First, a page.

InAt the Mountains of Madness by H.P. Lovecraft a group of antarctic explorers discover the evidence of an ancient, prehuman civilization. While exploring the ruins of a vast and abandoned city the explorers find and interpret a series of carvings and hieroglyphs that seem to tell a history of both the “Elder Things” and, basically, the evolution of life on Earth. I say “seem to tell” because the explorers are only able to spend a few days in the city and are forced to leave it under terrifying and sanity disturbing circumstances. Their understanding of the story told in the carvings shouldn’t be assumed to be perfect. It might be missing important information. It might be completely wrong. Human beings have a hard enough time understanding the languages and art left by extinct human cultures. It’s unlikely that a human could get an accurate reading of non-human culture without being able to interact with representatives of that culture.
That’s one of the things that I enjoy about the Cthulhu Mythos. Humanity and the Earth itself are not central. Sure, most Mythos stories feature human protagonists and deal with human adventures but that’s because human authors are writing the stories for human readers. But the Mythos features beings and species and civilizations that existed long before mankind learned to make fire and who will exist long after mankind’s story ends. Earth is just one of the places these creatures have visited. The Universe is vast and full of strangeness and wonder. (Or terror and madness, if you’re a xenophobic New Englander.)
The Elder Things came from the stars to the Earth, presumably, before fish evolved in the seas. Their civilization here lasted for millions of years. That civilization might continue, somewhere in secret, here on Earth. In all likelihood there are Elder Things civilizations scattered across this and other galaxies. If humans made it out to the stars, would we find the Elder Things welcoming? Threatening? Dismissive? All of the above?
Lovecraft described some of his creations in great detail. Others are described in ways that are give the reader a vague sense of the thing and leave the specifics to his/her imagination. And others are left as vague eldritch monstrosities, barely comprehensible to the human mind. Shub Niggurath is one of those. So she (it) can be depicted however seems most appropriate.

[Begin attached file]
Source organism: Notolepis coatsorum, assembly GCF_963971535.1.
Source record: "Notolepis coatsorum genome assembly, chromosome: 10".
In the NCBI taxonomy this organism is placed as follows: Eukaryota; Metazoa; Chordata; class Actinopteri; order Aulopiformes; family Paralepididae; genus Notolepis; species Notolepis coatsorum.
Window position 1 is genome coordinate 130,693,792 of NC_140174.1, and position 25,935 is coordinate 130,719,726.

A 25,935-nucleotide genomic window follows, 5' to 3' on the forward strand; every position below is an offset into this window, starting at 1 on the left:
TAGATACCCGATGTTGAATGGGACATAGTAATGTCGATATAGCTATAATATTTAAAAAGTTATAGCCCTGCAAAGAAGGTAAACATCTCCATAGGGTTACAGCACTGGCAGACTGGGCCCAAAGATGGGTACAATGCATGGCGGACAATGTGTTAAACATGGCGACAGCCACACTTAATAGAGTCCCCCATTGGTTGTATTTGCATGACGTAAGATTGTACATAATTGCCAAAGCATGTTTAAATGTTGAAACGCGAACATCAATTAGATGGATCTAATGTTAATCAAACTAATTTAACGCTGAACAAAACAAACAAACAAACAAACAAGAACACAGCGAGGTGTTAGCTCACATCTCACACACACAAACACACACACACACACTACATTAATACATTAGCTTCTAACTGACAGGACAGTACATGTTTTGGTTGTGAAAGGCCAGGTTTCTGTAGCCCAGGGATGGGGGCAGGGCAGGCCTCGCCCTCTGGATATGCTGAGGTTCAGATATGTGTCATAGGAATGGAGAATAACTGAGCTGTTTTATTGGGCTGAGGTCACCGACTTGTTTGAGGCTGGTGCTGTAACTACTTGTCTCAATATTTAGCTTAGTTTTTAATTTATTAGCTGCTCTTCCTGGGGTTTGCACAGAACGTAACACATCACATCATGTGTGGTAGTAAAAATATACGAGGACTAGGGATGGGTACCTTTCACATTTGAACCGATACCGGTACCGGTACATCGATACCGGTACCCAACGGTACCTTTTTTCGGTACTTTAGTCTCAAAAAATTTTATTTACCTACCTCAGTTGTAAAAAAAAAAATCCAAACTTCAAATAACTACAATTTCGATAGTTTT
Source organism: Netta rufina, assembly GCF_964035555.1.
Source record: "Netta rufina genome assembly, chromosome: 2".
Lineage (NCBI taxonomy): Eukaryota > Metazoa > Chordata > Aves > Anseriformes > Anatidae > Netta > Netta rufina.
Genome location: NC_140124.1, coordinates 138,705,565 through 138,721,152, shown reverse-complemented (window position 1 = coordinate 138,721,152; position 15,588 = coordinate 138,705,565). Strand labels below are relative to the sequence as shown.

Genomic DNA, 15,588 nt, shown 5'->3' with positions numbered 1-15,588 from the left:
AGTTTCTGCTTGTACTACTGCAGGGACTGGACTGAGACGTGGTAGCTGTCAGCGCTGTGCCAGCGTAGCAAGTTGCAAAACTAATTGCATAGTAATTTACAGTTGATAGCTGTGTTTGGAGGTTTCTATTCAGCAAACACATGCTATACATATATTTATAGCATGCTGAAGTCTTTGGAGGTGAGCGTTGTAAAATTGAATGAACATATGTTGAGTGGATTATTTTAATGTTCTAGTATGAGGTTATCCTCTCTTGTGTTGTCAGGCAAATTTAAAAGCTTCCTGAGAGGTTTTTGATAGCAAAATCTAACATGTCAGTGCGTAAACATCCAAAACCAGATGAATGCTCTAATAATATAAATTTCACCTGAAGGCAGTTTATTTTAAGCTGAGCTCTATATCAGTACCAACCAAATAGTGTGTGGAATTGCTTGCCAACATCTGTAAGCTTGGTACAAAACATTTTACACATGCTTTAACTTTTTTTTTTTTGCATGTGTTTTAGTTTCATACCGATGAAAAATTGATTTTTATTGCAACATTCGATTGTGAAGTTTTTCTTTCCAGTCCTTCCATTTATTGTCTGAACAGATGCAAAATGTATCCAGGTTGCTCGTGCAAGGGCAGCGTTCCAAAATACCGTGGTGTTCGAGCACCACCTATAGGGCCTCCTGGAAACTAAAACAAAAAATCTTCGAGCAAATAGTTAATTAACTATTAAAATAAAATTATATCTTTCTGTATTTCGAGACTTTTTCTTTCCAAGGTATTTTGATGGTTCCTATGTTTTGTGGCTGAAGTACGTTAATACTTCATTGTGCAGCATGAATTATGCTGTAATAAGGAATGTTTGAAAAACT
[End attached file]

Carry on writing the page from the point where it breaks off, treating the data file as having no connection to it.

One of the reasons that I’m so fond of the so-called Cthulhu Mythos is its breadth and diversity. H.P. Lovecraft may have originated it but it has long since outgrown his writings. Howard Belknap Long was a writer who added to the Mythos during Lovecraft’s lifetime. His most notable creations are the Hounds of Tindalos and the fellow above, Chaugnar Faugn. All of Lovecraft’s work is in the public domain, easily found and therefore easily read. Long’s work is still under copyright and, because Long has not retained a lot of posthumous popularity, requires some effort to track down. As far as I can tell, the Seattle Library has nothing by him in its collections. As such, I haven’t read The Horror from the Hills, the story that first features Chaugnar Faugn.
But what the hell, I have read T.E.D. Klein‘s Black Man with a Horn, featuring a version of Chaugnar Faugn that only vaguely resembles the original, and I felt like drawing an eldritch abomination so … here he is.
Back in 2014, Edward Morris contacted me to ask me about using the illustration for “If Company Should Come” in a collection of his short stories. I said yes and offered to illustrate another story of his choice. Below is the illustration for that story – “To Walk the Night”.
Both stories (and illustrations) were included in the ebook edition of CARCOSA TENEMENT BLUES. The book, unfortunately, seems to be out of print – a weird thing since it’s an ebook. It was never “printed” as such. It did get a glowing review on Amazon.
Hopefully it will see actual print someday. Mr. Morris’s writing deserves to be widely read and appreciated.
Back in 2011 I illustrated two stories for THE AKLONOMICON, an anthology of Lovecraftian stories and poems. The print run of the book was very limited and it has long since sold out. Sadly (for me) I only have a PDF of the book, not a print version. PDFs and ebooks may be the way most things get published (now and) in the future but I can’t put them on my shelves so they just don’t seem real.
Below is my illustration for “If Company Should Come” by Edward Morris. I don’t think the story has seen print yet anywhere else. That’s unfortunate. Ed is fine fellow and his way with words makes me very very jealous.
Here are some of the sketches I plan to turn into colored illustrations over the next few months. No doubt I will get distracted and work up new sketches before all of these get completed. I’ve also started work on a graphic novel commission that I expect will take up most of the time that isn’t currently filled by my day job. This week I’m just posting these previews and a few other, older illustrations that haven’t made it to this site yet. There may be some weeks where I don’t post. Hopefully not but …
From left to right – Wilbur Whateley, the Frankenstein Monster and Helen Vaughn. I did a portrait of this trio last year. I didn’t think I did them quite the justice they deserved so here’s another attempt.
Most folks know who the Frankenstein Monster is. Other folks know Wilbur Whateley from The Dunwich Horror. Helen is the more obscure character. She’s the “monster” in The Great God Pan.